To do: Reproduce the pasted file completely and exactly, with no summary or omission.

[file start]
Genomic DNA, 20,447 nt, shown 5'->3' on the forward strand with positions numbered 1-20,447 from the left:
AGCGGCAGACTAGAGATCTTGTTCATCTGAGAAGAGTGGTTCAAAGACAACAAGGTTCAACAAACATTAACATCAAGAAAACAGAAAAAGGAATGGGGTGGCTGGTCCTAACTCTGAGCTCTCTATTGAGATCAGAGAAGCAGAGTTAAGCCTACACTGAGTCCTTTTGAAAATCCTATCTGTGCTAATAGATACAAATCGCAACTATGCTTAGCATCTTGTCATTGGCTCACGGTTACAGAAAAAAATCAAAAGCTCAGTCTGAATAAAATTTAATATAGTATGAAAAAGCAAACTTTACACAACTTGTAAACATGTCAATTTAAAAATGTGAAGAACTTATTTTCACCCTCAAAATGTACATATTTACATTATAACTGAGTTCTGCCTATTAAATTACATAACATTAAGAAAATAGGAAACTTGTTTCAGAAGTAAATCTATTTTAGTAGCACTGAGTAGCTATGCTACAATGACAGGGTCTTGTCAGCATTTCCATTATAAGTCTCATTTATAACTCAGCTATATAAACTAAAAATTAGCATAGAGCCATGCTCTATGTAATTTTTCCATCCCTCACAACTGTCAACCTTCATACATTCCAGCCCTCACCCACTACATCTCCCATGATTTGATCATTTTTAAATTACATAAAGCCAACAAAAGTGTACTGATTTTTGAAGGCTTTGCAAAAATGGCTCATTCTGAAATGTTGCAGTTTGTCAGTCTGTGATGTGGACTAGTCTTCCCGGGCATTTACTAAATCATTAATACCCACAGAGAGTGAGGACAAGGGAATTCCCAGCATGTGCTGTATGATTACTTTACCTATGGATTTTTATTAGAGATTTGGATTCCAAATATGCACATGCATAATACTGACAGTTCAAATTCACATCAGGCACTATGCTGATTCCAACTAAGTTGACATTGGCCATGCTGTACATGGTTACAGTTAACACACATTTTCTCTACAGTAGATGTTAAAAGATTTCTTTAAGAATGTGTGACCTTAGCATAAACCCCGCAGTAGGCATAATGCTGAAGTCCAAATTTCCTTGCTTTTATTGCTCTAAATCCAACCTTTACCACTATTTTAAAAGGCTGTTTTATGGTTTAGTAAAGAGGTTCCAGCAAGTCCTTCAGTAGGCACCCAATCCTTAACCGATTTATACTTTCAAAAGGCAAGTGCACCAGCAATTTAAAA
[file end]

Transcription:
Genomic DNA, 20,447 nt, shown 5'->3' on the forward strand with positions numbered 1-20,447 from the left:
AGCGGCAGACTAGAGATCTTGTTCATCTGAGAAGAGTGGTTCAAAGACAACAAGGTTCAACAAACATTAACATCAAGAAAACAGAAAAAGGAATGGGGTGGCTGGTCCTAACTCTGAGCTCTCTATTGAGATCAGAGAAGCAGAGTTAAGCCTACACTGAGTCCTTTTGAAAATCCTATCTGTGCTAATAGATACAAATCGCAACTATGCTTAGCATCTTGTCATTGGCTCACGGTTACAGAAAAAAATCAAAAGCTCAGTCTGAATAAAATTTAATATAGTATGAAAAAGCAAACTTTACACAACTTGTAAACATGTCAATTTAAAAATGTGAAGAACTTATTTTCACCCTCAAAATGTACATATTTACATTATAACTGAGTTCTGCCTATTAAATTACATAACATTAAGAAAATAGGAAACTTGTTTCAGAAGTAAATCTATTTTAGTAGCACTGAGTAGCTATGCTACAATGACAGGGTCTTGTCAGCATTTCCATTATAAGTCTCATTTATAACTCAGCTATATAAACTAAAAATTAGCATAGAGCCATGCTCTATGTAATTTTTCCATCCCTCACAACTGTCAACCTTCATACATTCCAGCCCTCACCCACTACATCTCCCATGATTTGATCATTTTTAAATTACATAAAGCCAACAAAAGTGTACTGATTTTTGAAGGCTTTGCAAAAATGGCTCATTCTGAAATGTTGCAGTTTGTCAGTCTGTGATGTGGACTAGTCTTCCCGGGCATTTACTAAATCATTAATACCCACAGAGAGTGAGGACAAGGGAATTCCCAGCATGTGCTGTATGATTACTTTACCTATGGATTTTTATTAGAGATTTGGATTCCAAATATGCACATGCATAATACTGACAGTTCAAATTCACATCAGGCACTATGCTGATTCCAACTAAGTTGACATTGGCCATGCTGTACATGGTTACAGTTAACACACATTTTCTCTACAGTAGATGTTAAAAGATTTCTTTAAGAATGTGTGACCTTAGCATAAACCCCGCAGTAGGCATAATGCTGAAGTCCAAATTTCCTTGCTTTTATTGCTCTAAATCCAACCTTTACCACTATTTTAAAAGGCTGTTTTATGGTTTAGTAAAGAGGTTCCAGCAAGTCCTTCAGTAGGCACCCAATCCTTAACCGATTTATACTTTCAAAAGGCAAGTGCACCAGCAATTTAAAA